A: That’s a very important issue and factor in determining the success and acceptance of wireless charging. A widely used standard is called Qi (pronounced “chee”), which was developed by the Wireless Power Consortium (WPC), which tests and certifies compatible inductive and resonant devices (analogous to what the Wi-Fi Alliance, Bluetooth SIG, and Zigbee Alliance do). The Qi standard supports three basic power levels: 0 to 5 W, 0 to 15 W, and 0 to 120 W, with the low-power versions using separation of 5 mm to 40 mm. The resonant coupling is typically done at 140 kHz but can be between 110 and 205 kHz, and there is also a data-communications link between the transmitter and receiver, so the receiver can signal its power needs and status to the transmitter at a modest but adequate 2-kbps rate.
A competing but less-widely used standard is supported by the AirFuel Alliance, formed by the 2015 merger of Alliance for Wireless Power (A4WP) and Power Matters Alliance (PMA); this alliance also tests and certifies compliant devices. The AFA approach allows charging of multiple devices simultaneously. This resonant standard supports six classes of power levels from 2 to 70 W, with resonant-coil separation up to 50 mm, at a frequency of 6.78 MHz. Coil alignment is less critical, and the status link between transmitter and receiver uses BLE (Bluetooth Low Energy) at up to 1 Mbps.
Q: What’s the outlook for wireless charging?
A: As in all these market forecasts, the numbers answers vary widely and have impossible-to-assess credibility, and market-research firms tend to be naturally upbeat and optimistic. Technavio predicts that the market will grow by more than 33% from 2015 to 2020, admittedly from a small base at present. Another firm, ABI Research, sees over 700 million wireless chargeable devices by 2020. About 10% of smartphones presently include some form of wireless-charging capability, which is significant or not, depending on your perspective.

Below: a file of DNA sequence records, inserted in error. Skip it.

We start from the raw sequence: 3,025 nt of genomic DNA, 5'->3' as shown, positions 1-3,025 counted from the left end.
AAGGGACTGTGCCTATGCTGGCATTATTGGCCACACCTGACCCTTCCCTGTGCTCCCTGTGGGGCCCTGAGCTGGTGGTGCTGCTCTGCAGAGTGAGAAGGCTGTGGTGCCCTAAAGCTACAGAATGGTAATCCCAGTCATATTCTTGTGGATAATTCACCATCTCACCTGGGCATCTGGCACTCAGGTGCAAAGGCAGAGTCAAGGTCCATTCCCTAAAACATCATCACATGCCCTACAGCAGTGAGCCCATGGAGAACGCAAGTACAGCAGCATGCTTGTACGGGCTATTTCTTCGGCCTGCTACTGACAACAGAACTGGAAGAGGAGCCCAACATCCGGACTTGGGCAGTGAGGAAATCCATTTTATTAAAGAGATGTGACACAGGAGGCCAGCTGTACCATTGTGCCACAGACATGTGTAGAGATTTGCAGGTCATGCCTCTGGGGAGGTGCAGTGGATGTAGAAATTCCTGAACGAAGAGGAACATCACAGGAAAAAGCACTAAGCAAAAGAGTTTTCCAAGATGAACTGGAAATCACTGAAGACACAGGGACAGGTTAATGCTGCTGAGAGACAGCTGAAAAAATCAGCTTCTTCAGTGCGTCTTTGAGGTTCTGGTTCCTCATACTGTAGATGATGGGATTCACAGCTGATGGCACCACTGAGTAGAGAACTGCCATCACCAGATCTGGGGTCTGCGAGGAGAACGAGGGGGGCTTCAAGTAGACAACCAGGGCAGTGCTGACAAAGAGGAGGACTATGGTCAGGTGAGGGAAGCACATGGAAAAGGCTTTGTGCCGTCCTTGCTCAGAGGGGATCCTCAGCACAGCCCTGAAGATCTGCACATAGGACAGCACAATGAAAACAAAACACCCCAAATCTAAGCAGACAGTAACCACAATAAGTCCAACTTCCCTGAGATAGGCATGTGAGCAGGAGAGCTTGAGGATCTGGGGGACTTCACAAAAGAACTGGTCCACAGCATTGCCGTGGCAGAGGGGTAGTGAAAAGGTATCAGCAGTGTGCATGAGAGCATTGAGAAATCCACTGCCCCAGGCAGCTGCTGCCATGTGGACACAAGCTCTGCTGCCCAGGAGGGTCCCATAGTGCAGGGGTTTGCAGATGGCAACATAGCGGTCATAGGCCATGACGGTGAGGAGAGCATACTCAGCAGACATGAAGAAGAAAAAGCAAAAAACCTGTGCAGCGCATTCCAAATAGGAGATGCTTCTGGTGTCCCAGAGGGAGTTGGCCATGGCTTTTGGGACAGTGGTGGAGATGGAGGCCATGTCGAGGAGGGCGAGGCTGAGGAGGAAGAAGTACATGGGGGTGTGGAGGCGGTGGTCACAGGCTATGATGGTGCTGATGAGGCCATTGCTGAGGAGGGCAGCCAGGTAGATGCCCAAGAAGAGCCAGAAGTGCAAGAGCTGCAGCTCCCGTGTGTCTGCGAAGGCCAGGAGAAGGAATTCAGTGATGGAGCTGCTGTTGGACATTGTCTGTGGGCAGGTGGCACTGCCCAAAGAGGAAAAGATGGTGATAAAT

Whether these longer-range forecasts are even “in the ballpark” will only be known after 2020, as there are many factors pro and con to wires charging including cost, weight, complexity, and device/charger compatibility. No one knows if wireless charging will become a mainstream interface interconnect similar to USB or Wi-Fi, or a specialty solution which in many cases creates more hassle, confusion, and headache than the problem it attempts to solve.
Q: Who are the IC vendors supporting wireless charging? Why?
A: While wireless charging requires passive components such as coils and capacitors, they also need a considerable amount of electronic components (discrete devices and ICs) to create, manage transmission, receive, and manage the extraction of the power. There are issues of resonant circuitry, power management, and link control, all of which will require power, data, RF, and tuned-circuit management.
The list of supporting vendors for the various standards is lengthy, since wireless charging certainly is a good opportunity, and many of the required electronic disciplines which are needed are already areas of expertise for these companies. Among the vendors supporting one or all standards, via single-standard or multi-standard ICs) are nearly all of the well-known suppliers of ICs for power, signal, and RF management. The respective websites of the standards organizations list the many IC and non-IC supporters.
Infineon Technologies, “Wireless charging solutions”